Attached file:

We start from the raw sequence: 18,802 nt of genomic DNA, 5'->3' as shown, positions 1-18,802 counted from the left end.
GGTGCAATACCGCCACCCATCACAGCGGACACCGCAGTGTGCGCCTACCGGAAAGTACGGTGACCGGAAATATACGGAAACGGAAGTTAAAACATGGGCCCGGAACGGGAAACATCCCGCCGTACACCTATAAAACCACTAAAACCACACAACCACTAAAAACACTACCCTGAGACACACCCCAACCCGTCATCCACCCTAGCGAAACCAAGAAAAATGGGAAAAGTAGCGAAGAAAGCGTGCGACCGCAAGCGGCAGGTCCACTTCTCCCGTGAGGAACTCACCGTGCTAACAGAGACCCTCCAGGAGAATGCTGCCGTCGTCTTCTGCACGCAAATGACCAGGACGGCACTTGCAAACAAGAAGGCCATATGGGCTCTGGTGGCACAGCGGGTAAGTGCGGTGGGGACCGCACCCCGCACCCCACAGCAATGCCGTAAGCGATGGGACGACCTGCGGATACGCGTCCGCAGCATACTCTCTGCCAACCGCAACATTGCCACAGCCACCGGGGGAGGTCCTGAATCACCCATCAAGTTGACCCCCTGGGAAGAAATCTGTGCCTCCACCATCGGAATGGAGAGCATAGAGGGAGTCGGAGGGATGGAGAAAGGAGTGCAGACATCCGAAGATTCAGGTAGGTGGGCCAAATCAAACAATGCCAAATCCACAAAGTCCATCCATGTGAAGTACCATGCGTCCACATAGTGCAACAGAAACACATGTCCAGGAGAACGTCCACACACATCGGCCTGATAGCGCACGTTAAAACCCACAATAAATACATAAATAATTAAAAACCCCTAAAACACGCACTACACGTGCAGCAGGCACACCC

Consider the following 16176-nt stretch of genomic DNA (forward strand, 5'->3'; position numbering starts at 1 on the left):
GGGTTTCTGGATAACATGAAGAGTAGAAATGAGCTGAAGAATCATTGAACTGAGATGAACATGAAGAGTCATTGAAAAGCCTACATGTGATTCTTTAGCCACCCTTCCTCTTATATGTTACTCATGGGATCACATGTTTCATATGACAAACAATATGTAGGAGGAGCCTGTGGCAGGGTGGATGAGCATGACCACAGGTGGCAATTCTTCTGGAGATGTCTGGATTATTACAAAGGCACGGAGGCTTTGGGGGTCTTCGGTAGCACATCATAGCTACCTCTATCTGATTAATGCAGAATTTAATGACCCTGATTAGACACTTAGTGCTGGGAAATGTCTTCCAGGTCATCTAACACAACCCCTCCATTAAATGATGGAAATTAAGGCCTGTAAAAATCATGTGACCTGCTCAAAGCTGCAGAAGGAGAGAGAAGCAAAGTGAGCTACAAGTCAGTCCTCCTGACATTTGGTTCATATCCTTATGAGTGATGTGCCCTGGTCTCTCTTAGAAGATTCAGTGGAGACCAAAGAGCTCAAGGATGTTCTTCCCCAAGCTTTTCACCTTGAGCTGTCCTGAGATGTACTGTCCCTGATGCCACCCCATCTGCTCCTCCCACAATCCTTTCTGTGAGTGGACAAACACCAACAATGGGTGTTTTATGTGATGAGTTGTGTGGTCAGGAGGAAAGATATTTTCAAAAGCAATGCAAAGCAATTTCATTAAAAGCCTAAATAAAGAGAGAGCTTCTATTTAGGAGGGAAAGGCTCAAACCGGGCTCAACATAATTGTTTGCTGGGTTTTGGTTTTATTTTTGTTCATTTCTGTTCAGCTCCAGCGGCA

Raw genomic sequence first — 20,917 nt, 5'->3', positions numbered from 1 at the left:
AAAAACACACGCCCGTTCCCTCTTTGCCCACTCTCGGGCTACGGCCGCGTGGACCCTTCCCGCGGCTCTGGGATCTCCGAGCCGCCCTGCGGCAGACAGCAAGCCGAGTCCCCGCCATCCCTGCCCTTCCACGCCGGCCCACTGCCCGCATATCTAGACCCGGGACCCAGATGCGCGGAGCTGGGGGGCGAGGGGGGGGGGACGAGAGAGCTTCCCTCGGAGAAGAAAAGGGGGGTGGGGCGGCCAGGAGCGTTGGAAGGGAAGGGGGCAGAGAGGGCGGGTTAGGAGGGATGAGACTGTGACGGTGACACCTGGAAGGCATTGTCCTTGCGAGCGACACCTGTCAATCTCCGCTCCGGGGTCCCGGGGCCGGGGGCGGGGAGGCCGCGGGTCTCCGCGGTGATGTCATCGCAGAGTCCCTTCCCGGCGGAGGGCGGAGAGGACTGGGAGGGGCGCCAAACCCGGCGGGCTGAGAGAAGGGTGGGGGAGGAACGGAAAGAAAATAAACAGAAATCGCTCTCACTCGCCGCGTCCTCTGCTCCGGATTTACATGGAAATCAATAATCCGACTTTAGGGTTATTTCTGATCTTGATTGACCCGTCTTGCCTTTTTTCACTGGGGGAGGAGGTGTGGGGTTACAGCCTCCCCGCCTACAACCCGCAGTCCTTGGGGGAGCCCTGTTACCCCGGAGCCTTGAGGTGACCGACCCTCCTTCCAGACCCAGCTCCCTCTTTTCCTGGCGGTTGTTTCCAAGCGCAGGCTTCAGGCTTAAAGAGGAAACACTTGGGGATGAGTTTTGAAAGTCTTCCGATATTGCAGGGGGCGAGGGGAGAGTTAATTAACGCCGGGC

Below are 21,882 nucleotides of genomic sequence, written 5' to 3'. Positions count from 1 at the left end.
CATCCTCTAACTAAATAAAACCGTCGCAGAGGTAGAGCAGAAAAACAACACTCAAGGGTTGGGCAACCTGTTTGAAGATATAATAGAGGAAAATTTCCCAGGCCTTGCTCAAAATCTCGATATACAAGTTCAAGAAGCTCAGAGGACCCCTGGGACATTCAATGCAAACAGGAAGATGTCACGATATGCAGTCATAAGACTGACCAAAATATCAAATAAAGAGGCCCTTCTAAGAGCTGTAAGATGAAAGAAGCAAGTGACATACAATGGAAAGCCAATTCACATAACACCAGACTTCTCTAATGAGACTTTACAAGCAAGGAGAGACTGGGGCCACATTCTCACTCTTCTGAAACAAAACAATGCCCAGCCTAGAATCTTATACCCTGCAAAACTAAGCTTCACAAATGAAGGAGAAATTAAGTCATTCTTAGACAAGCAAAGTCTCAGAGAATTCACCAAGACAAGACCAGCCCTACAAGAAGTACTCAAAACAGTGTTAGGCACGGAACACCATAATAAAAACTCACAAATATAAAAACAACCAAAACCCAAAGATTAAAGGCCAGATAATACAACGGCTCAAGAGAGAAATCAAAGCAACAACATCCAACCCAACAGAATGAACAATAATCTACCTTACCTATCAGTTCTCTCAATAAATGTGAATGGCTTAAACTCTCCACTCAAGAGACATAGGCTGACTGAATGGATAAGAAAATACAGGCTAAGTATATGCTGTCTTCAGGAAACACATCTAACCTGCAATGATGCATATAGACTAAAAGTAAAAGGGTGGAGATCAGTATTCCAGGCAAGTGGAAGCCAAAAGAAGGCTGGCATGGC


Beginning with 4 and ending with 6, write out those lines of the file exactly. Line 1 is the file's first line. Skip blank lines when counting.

GGGTTTCTGGATAACATGAAGAGTAGAAATGAGCTGAAGAATCATTGAACTGAGATGAACATGAAGAGTCATTGAAAAGCCTACATGTGATTCTTTAGCCACCCTTCCTCTTATATGTTACTCATGGGATCACATGTTTCATATGACAAACAATATGTAGGAGGAGCCTGTGGCAGGGTGGATGAGCATGACCACAGGTGGCAATTCTTCTGGAGATGTCTGGATTATTACAAAGGCACGGAGGCTTTGGGGGTCTTCGGTAGCACATCATAGCTACCTCTATCTGATTAATGCAGAATTTAATGACCCTGATTAGACACTTAGTGCTGGGAAATGTCTTCCAGGTCATCTAACACAACCCCTCCATTAAATGATGGAAATTAAGGCCTGTAAAAATCATGTGACCTGCTCAAAGCTGCAGAAGGAGAGAGAAGCAAAGTGAGCTACAAGTCAGTCCTCCTGACATTTGGTTCATATCCTTATGAGTGATGTGCCCTGGTCTCTCTTAGAAGATTCAGTGGAGACCAAAGAGCTCAAGGATGTTCTTCCCCAAGCTTTTCACCTTGAGCTGTCCTGAGATGTACTGTCCCTGATGCCACCCCATCTGCTCCTCCCACAATCCTTTCTGTGAGTGGACAAACACCAACAATGGGTGTTTTATGTGATGAGTTGTGTGGTCAGGAGGAAAGATATTTTCAAAAGCAATGCAAAGCAATTTCATTAAAAGCCTAAATAAAGAGAGAGCTTCTATTTAGGAGGGAAAGGCTCAAACCGGGCTCAACATAATTGTTTGCTGGGTTTTGGTTTTATTTTTGTTCATTTCTGTTCAGCTCCAGCGGCA

Raw genomic sequence first — 20,917 nt, 5'->3', positions numbered from 1 at the left:
AAAAACACACGCCCGTTCCCTCTTTGCCCACTCTCGGGCTACGGCCGCGTGGACCCTTCCCGCGGCTCTGGGATCTCCGAGCCGCCCTGCGGCAGACAGCAAGCCGAGTCCCCGCCATCCCTGCCCTTCCACGCCGGCCCACTGCCCGCATATCTAGACCCGGGACCCAGATGCGCGGAGCTGGGGGGCGAGGGGGGGGGGACGAGAGAGCTTCCCTCGGAGAAGAAAAGGGGGGTGGGGCGGCCAGGAGCGTTGGAAGGGAAGGGGGCAGAGAGGGCGGGTTAGGAGGGATGAGACTGTGACGGTGACACCTGGAAGGCATTGTCCTTGCGAGCGACACCTGTCAATCTCCGCTCCGGGGTCCCGGGGCCGGGGGCGGGGAGGCCGCGGGTCTCCGCGGTGATGTCATCGCAGAGTCCCTTCCCGGCGGAGGGCGGAGAGGACTGGGAGGGGCGCCAAACCCGGCGGGCTGAGAGAAGGGTGGGGGAGGAACGGAAAGAAAATAAACAGAAATCGCTCTCACTCGCCGCGTCCTCTGCTCCGGATTTACATGGAAATCAATAATCCGACTTTAGGGTTATTTCTGATCTTGATTGACCCGTCTTGCCTTTTTTCACTGGGGGAGGAGGTGTGGGGTTACAGCCTCCCCGCCTACAACCCGCAGTCCTTGGGGGAGCCCTGTTACCCCGGAGCCTTGAGGTGACCGACCCTCCTTCCAGACCCAGCTCCCTCTTTTCCTGGCGGTTGTTTCCAAGCGCAGGCTTCAGGCTTAAAGAGGAAACACTTGGGGATGAGTTTTGAAAGTCTTCCGATATTGCAGGGGGCGAGGGGAGAGTTAATTAACGCCGGGC